Eriogonum (pronounced eri- ög- ōnum) are a wonderfully beautiful and useful group of plants. Commonly known as the Sulfur Buckwheats, I have come to really rely on them to provide my gardens with long lasting color, structure and provide nectar and pollen for bees, butterflies and beneficial insects. My initial encounters with the genus many years ago has fostered an ever-growing appreciation for this large native genus that express their greatest variety of forms in the western US, with Utah representing the epicenter of Eriogonum diversity.
As a hobbyist rock gardener, I’m thrilled to acquire an ever growing collection of these miniature shrubs.
Penstemon with Eriogonum umbellatum 'Shasta Sulfur,'
As a xeric gardener and perennial enthusiast, the Sulfur Buckwheats are the perfect companion for other favorite plants like lavender (
Lavandula), beardtongues ( Penstemon), cacti, succulents (like Agave, Yucca and Hesperaloe) and even South African beauties like Red Hot Poker ( Kniphofia). The larger growing varieties are wonderful companions for miniature and dwarf conifers (small growing pines, spruces, fir) that add a wonderful splashes of color to conifer plantings. Yes, they are incredibly versatile.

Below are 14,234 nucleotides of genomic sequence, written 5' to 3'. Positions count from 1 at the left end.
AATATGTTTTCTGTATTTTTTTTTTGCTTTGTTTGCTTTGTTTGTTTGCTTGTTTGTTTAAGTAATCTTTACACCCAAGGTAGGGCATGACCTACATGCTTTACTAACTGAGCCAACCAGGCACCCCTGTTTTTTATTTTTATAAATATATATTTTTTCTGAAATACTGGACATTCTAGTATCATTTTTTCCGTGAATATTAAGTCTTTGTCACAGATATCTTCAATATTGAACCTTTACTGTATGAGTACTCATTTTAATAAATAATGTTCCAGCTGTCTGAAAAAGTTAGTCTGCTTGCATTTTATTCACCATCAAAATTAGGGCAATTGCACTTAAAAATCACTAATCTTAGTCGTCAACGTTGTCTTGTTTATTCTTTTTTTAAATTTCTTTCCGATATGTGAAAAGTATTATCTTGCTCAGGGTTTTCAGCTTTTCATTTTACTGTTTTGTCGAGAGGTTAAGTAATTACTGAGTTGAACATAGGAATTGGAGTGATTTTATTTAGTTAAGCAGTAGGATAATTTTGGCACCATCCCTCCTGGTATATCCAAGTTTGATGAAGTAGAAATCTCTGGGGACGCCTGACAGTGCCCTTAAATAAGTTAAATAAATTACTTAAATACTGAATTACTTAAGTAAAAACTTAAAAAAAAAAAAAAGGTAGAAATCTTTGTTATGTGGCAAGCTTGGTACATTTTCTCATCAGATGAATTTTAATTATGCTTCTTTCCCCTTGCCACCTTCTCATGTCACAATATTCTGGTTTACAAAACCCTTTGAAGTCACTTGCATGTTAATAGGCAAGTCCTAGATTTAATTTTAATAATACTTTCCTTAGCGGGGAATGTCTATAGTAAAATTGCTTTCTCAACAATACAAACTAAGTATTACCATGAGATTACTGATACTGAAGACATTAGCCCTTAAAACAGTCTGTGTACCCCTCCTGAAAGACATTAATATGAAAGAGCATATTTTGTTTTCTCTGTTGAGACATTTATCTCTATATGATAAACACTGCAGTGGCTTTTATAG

Most are evergreen or semi-evergreen shrubs that have attractive foliage that is usually fuzzy, spoon-shaped, often gray or gray-green foliage. They are long lived, getting more beautiful with each passing year. They are also easy-to-grow happiest when rooted into “lean” (infertile), well drained soil in sunny, hot conditions.
Eriogonum umbellatum 'Kanah Creek.'
Some of my recommended species and selections include
E. umbellatum v. aureum ‘Kanah Creek’ a large, extremely floriferous yellow flowered variety originally found growing in western Colorado. Its flowers also age from yellow to shades of rusty-orange and orange-red. I’m also excitedly working on some new varieties for release in 2011. Eriogonum corymbosum ‘Yellow’ is a stupendous, ever-blooming yellow flowered variant of a species with normally cream colored flowers. Native a limited area in central Utah, this desert native adapts easily to irrigated gardens in a variety of soil types.
So get some of these beauties into your gardens and stay tuned as there is much yet to come from this fabulous genus.